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Tanja SlotteAssociate Professor

About me

In my research I use genomic data and methods to study classic evolutionary questions, often regarding the genetic causes and genomic consequences of plant mating system shifts. A population geneticist by training, I am especially interested in how selection affects different classes of sites across plant genomes. I am also very interested in the evolution of loci under balancing selection, and several of my past and ongoing project grants concern mating system supergenes and self-incompatibility loci (see CV). 

I have worked extensively on the crucifer genus Capsella, but am now also conducting evolutionary genomic studies in a range of other systems, including the alpine rock-cress Arabis alpina and wild Linum species. 

I received my PhD from Uppsala University in 2007 with Martin Lascoux as supervisor. As a post-doctoral fellow with Stephen Wright, I worked on inference of demographic history and mating system evolution. As an Assistant Professor at Uppsala University, I started my own group working on plant evolutionary genomics. In April 2014 I took up a position as Associate Senior Lecturer and SciLifeLab fellow at Stockholm University and SciLifeLab. I became docent in Ecological Genomics at Stockholm University in 2016 and Associate Professor in 2018. Since 2021 I am subject representative for the PhD programme in Ecology and Evolution at the Department of Ecology, Environment and Plant Sciences.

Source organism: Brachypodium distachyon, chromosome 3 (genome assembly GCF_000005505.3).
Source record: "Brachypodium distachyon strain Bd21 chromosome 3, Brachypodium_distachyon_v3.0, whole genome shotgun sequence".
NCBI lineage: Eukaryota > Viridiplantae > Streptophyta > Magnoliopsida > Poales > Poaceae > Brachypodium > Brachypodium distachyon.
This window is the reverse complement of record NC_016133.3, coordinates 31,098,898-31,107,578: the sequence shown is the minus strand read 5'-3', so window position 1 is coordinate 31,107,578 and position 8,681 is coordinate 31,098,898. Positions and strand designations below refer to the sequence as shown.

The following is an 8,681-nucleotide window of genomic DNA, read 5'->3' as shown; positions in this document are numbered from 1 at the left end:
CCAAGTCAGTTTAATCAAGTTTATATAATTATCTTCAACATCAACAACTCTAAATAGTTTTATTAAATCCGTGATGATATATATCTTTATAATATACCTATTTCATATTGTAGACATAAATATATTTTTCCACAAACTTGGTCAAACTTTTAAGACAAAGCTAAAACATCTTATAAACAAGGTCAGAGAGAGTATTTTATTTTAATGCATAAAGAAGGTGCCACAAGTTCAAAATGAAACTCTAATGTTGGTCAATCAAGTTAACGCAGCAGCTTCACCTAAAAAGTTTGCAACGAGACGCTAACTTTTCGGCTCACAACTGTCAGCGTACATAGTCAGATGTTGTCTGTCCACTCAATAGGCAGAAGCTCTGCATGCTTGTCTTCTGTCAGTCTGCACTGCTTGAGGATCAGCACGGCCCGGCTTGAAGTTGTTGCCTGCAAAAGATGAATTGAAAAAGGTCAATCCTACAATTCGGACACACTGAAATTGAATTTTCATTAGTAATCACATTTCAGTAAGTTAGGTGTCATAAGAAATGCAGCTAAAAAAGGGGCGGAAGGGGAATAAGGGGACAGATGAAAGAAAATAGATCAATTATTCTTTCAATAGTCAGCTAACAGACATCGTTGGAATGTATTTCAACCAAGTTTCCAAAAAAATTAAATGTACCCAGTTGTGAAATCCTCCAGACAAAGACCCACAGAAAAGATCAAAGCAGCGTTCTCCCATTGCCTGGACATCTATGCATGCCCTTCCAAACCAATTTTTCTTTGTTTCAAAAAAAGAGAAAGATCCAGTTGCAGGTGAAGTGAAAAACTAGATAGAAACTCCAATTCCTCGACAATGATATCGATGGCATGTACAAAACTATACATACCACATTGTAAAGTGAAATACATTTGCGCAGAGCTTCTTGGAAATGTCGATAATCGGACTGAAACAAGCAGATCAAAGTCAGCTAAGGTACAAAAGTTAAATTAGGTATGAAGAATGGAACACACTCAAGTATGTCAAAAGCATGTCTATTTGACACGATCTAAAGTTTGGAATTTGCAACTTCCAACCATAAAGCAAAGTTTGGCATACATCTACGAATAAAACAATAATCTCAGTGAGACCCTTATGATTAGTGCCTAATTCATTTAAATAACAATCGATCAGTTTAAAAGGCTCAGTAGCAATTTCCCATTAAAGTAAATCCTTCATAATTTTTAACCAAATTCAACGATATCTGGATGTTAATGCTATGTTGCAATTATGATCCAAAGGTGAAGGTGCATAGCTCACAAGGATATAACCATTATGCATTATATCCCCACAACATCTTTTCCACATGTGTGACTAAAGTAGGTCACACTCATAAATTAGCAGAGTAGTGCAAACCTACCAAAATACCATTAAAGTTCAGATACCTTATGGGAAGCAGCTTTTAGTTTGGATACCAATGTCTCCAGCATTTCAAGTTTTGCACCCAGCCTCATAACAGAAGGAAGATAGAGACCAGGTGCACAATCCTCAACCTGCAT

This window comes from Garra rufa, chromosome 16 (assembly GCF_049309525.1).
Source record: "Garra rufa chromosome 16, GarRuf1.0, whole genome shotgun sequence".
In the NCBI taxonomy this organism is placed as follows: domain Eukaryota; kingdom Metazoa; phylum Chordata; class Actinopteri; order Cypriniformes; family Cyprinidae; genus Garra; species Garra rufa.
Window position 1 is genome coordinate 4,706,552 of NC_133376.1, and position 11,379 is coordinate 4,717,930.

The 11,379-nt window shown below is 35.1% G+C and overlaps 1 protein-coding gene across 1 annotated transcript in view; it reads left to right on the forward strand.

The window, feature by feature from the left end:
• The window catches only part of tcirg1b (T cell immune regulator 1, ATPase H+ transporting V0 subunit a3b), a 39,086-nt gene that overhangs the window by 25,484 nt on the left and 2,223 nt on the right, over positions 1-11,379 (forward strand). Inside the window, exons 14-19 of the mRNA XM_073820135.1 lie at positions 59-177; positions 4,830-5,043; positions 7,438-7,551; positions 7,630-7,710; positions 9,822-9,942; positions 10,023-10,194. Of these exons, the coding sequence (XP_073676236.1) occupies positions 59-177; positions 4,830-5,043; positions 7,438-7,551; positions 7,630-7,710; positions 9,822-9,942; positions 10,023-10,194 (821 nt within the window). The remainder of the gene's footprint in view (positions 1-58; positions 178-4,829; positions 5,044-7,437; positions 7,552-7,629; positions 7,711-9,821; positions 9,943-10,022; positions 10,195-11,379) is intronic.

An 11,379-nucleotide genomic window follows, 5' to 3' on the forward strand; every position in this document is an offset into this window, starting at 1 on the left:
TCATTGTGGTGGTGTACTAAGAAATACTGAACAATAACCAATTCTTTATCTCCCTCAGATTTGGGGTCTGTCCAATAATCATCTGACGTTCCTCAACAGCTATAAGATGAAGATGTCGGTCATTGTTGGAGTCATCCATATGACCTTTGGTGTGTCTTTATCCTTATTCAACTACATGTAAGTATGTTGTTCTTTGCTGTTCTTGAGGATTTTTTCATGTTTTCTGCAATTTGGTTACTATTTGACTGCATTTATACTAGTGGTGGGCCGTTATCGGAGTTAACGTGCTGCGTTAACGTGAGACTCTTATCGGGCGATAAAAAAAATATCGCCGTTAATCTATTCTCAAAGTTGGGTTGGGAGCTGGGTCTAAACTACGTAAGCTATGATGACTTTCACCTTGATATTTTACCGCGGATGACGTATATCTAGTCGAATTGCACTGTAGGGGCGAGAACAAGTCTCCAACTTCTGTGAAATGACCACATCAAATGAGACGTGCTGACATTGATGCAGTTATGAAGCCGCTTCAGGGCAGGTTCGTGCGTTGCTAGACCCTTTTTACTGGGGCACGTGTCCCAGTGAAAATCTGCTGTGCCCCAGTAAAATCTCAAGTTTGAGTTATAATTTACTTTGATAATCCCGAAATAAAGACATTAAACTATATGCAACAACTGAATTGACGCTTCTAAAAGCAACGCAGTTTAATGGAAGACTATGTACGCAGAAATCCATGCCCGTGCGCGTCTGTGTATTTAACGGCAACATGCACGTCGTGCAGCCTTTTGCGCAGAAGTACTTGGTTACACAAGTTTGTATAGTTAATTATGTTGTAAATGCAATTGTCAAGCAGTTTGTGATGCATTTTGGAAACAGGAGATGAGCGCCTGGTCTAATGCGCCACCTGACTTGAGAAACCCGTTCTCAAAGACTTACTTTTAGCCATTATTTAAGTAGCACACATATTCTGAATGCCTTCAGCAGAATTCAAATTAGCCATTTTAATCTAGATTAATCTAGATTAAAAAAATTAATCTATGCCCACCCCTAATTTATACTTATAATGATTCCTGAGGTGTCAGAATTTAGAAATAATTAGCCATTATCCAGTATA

Teaching

I am course responsible for the course Biological Statistics II from fall 2016 (called Statistics for Biologists II from fall 2021) and I give lectures on evolutionary genomics in various other courses.

Research

We use genomic tools to test evolutionary theory. Our research is centered on the genetic basis and genomic consequences of plant mating system variation. You can find more information on our ongoing projects here.